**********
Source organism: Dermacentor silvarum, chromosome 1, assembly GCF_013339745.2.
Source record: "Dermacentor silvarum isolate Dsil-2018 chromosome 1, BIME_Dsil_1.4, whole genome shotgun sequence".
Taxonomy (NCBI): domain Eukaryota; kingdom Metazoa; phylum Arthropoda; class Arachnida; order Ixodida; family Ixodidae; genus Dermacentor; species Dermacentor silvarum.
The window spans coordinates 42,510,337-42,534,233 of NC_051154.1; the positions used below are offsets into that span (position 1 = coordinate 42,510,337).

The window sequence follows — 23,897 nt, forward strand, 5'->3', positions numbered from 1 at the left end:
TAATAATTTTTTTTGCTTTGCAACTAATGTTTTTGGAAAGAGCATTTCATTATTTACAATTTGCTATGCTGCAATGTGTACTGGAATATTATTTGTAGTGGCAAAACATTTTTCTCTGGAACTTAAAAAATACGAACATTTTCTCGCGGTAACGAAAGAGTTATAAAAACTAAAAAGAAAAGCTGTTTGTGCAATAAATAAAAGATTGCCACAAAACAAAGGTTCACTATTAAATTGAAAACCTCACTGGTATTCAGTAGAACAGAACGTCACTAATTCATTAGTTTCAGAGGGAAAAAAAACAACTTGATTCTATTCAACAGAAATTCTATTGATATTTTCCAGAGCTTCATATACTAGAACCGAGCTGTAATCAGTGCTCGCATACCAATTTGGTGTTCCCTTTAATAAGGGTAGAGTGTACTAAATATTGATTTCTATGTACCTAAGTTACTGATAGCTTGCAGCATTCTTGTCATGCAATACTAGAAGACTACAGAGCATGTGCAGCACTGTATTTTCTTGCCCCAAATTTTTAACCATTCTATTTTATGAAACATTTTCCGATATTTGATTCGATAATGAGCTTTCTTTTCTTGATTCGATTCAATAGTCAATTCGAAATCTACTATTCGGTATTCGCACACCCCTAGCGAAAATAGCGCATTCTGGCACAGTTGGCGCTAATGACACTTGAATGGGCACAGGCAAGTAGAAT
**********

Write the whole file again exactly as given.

Source organism: Dermacentor silvarum, chromosome 1, assembly GCF_013339745.2.
Source record: "Dermacentor silvarum isolate Dsil-2018 chromosome 1, BIME_Dsil_1.4, whole genome shotgun sequence".
Taxonomy (NCBI): domain Eukaryota; kingdom Metazoa; phylum Arthropoda; class Arachnida; order Ixodida; family Ixodidae; genus Dermacentor; species Dermacentor silvarum.
The window spans coordinates 42,510,337-42,534,233 of NC_051154.1; the positions used below are offsets into that span (position 1 = coordinate 42,510,337).

The window sequence follows — 23,897 nt, forward strand, 5'->3', positions numbered from 1 at the left end:
TAATAATTTTTTTTGCTTTGCAACTAATGTTTTTGGAAAGAGCATTTCATTATTTACAATTTGCTATGCTGCAATGTGTACTGGAATATTATTTGTAGTGGCAAAACATTTTTCTCTGGAACTTAAAAAATACGAACATTTTCTCGCGGTAACGAAAGAGTTATAAAAACTAAAAAGAAAAGCTGTTTGTGCAATAAATAAAAGATTGCCACAAAACAAAGGTTCACTATTAAATTGAAAACCTCACTGGTATTCAGTAGAACAGAACGTCACTAATTCATTAGTTTCAGAGGGAAAAAAAACAACTTGATTCTATTCAACAGAAATTCTATTGATATTTTCCAGAGCTTCATATACTAGAACCGAGCTGTAATCAGTGCTCGCATACCAATTTGGTGTTCCCTTTAATAAGGGTAGAGTGTACTAAATATTGATTTCTATGTACCTAAGTTACTGATAGCTTGCAGCATTCTTGTCATGCAATACTAGAAGACTACAGAGCATGTGCAGCACTGTATTTTCTTGCCCCAAATTTTTAACCATTCTATTTTATGAAACATTTTCCGATATTTGATTCGATAATGAGCTTTCTTTTCTTGATTCGATTCAATAGTCAATTCGAAATCTACTATTCGGTATTCGCACACCCCTAGCGAAAATAGCGCATTCTGGCACAGTTGGCGCTAATGACACTTGAATGGGCACAGGCAAGTAGAAT